Marine bacteria found in hot springs may be the closest living relatives of the ancient bacteria that transformed into mitochondria more than a billion years ago.
Mitochondria are structures found in all cells with a nucleus, also known as eukaryotes, and play a key role in producing energy to power the cell and thus the larger organism. They are thought to have evolved between about 1.6 and 1.8 billion years ago from a type of alphaproteobacteria – one of the most abundant groups of bacteria on Earth.
But we still don’t know which specific bacterium was responsible, says Otto Geiger at the National Autonomous University of Mexico.
To narrow down the potential suspects, Geiger and his colleagues surveyed all known genomes of alphaproteobacteria species on Earth today to identify those with traits most similar to those that they think belonged to the so-called proto-mitochondria.
The analysis involved surveying thousands of genomes and matching them against dozens of criteria, says Geiger. One of the key ones was the ability of the bacteria to produce two types of compounds called lipids, which are essential to mitochondria functioning, says Geiger.
A type of these lipids, called ceramide, isn’t typically found in bacteria but is produced in mitochondria. Along with the other key lipid, cardiolipin, it is involved in respiration and energy production in mitochondria.
The presence of genes to produce both lipids is important because together they also play a vital role in helping to signal that mitochondria in eukaryotes are damaged and need to be removed. This function is conserved in all eukaryotes, says Geiger, which suggests that the proto-mitochondria also possessed genes to produce both lipids.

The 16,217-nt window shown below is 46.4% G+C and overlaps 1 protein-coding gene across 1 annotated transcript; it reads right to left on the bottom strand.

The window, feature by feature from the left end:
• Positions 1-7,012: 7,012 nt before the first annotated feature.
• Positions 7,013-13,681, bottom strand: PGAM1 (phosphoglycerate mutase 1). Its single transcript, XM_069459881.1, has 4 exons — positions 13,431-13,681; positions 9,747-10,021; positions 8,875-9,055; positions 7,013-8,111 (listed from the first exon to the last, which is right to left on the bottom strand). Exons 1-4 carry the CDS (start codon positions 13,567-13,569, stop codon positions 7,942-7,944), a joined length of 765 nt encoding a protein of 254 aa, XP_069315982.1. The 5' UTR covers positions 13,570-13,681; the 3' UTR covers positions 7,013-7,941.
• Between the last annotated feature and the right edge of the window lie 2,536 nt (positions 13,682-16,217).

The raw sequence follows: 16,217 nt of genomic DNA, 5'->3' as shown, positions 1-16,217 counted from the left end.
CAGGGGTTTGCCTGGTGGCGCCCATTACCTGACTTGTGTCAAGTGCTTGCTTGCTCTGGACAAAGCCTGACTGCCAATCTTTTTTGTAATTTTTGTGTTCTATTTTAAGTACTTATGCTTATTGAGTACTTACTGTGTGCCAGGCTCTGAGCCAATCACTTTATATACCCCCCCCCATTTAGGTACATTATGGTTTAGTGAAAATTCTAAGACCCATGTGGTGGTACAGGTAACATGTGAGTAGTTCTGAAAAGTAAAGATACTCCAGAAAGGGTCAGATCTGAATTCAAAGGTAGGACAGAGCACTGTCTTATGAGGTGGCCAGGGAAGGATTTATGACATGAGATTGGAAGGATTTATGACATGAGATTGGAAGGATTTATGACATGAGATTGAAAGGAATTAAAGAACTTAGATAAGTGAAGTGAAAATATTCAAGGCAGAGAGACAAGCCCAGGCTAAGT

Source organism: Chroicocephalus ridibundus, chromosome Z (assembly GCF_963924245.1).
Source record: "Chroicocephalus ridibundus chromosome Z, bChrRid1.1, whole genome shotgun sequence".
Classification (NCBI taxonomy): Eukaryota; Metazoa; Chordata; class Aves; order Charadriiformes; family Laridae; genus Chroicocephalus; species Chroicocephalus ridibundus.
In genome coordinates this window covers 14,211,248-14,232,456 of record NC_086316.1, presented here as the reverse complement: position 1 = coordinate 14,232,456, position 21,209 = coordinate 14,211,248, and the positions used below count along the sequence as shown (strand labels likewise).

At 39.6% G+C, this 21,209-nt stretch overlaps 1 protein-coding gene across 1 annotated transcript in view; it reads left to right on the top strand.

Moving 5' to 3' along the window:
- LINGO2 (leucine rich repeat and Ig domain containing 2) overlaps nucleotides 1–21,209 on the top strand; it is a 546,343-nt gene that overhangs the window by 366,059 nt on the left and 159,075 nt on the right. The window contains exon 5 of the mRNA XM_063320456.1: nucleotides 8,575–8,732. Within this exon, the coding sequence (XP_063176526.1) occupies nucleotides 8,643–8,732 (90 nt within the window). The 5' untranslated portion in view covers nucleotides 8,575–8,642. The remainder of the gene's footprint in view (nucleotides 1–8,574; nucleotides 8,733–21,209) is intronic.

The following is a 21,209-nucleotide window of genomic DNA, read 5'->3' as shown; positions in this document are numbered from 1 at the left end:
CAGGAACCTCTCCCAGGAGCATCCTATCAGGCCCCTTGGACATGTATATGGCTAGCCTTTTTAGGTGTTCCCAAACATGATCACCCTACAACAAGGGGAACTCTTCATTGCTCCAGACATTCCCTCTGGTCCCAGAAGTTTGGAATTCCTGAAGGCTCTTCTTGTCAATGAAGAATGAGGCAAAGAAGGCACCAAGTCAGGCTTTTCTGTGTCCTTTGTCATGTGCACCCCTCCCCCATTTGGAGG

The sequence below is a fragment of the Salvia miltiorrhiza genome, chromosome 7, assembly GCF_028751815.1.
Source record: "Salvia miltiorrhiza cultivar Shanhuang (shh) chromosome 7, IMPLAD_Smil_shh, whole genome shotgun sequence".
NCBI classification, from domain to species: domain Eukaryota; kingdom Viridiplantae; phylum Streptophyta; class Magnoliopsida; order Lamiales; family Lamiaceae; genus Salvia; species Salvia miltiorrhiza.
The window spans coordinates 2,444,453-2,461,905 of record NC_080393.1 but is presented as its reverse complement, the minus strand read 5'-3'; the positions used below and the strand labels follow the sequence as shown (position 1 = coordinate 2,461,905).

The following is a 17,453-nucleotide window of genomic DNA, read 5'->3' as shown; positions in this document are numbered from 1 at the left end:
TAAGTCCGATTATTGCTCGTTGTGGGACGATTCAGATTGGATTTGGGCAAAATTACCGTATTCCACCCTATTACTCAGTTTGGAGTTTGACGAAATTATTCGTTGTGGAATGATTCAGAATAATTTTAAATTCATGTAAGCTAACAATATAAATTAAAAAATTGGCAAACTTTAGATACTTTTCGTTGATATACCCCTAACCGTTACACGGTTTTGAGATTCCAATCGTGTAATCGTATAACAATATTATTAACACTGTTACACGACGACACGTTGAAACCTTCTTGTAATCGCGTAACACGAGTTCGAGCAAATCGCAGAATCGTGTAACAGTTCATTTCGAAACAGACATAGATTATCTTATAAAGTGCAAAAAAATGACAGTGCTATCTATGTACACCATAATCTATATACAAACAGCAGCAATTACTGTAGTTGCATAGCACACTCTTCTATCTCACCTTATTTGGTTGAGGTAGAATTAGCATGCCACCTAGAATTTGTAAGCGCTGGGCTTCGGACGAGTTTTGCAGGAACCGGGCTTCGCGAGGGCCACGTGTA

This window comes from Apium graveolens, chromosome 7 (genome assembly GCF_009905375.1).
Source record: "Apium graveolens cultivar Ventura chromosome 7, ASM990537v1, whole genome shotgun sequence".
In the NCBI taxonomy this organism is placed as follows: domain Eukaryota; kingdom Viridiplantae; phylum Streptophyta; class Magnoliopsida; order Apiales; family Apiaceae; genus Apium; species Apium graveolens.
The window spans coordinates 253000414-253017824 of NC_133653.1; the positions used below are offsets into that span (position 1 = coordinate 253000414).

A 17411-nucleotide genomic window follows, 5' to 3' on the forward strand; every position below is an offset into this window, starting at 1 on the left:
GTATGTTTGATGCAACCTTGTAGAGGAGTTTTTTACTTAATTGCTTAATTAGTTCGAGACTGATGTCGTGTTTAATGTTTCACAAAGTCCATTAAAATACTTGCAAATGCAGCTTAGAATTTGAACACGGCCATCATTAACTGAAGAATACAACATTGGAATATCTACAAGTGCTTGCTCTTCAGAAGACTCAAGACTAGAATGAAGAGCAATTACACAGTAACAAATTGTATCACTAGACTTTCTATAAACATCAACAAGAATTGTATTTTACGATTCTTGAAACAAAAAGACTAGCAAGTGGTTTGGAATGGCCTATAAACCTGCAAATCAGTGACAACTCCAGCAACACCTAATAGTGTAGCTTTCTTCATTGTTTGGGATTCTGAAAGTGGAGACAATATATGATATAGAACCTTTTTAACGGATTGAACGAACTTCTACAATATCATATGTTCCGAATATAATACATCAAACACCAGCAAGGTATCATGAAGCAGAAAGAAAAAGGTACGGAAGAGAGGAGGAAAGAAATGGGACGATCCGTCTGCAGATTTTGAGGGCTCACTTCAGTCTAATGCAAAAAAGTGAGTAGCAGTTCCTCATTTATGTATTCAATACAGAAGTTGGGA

The researchers concluded that marine bacteria found in hot springs in seas and oceans around the world had the traits most associated with the proto-mitochondria. The bacteria have previously been found in the Karmadon springs in Russia and Geiger says they can be found in Mexico too. These bacteria, belonging to the Iodidimonadales order, especially those in the Iodidimonas genus, are a good candidate because they are found only in locations with a high oxygen gradient, says Geiger.
“These bacteria really depend on oxygen,” says Geiger, in the same way that mitochondria do to produce energy. He says the original host of the proto-mitochondria, which ultimately evolved alongside the proto-mitochondria to produce eukaryotes, is also likely to have lived in hot springs.
Geiger says this study isn’t the final word, however. “If we had done this study in 2015, we wouldn’t have been able to identify these bacteria,” says Geiger. “Because these bacteria had never been isolated before 2016.”
“I would not be surprised if in three, five or 10 years there is another candidate which is even closer to what we think could be the proto-mitochondria,” he says.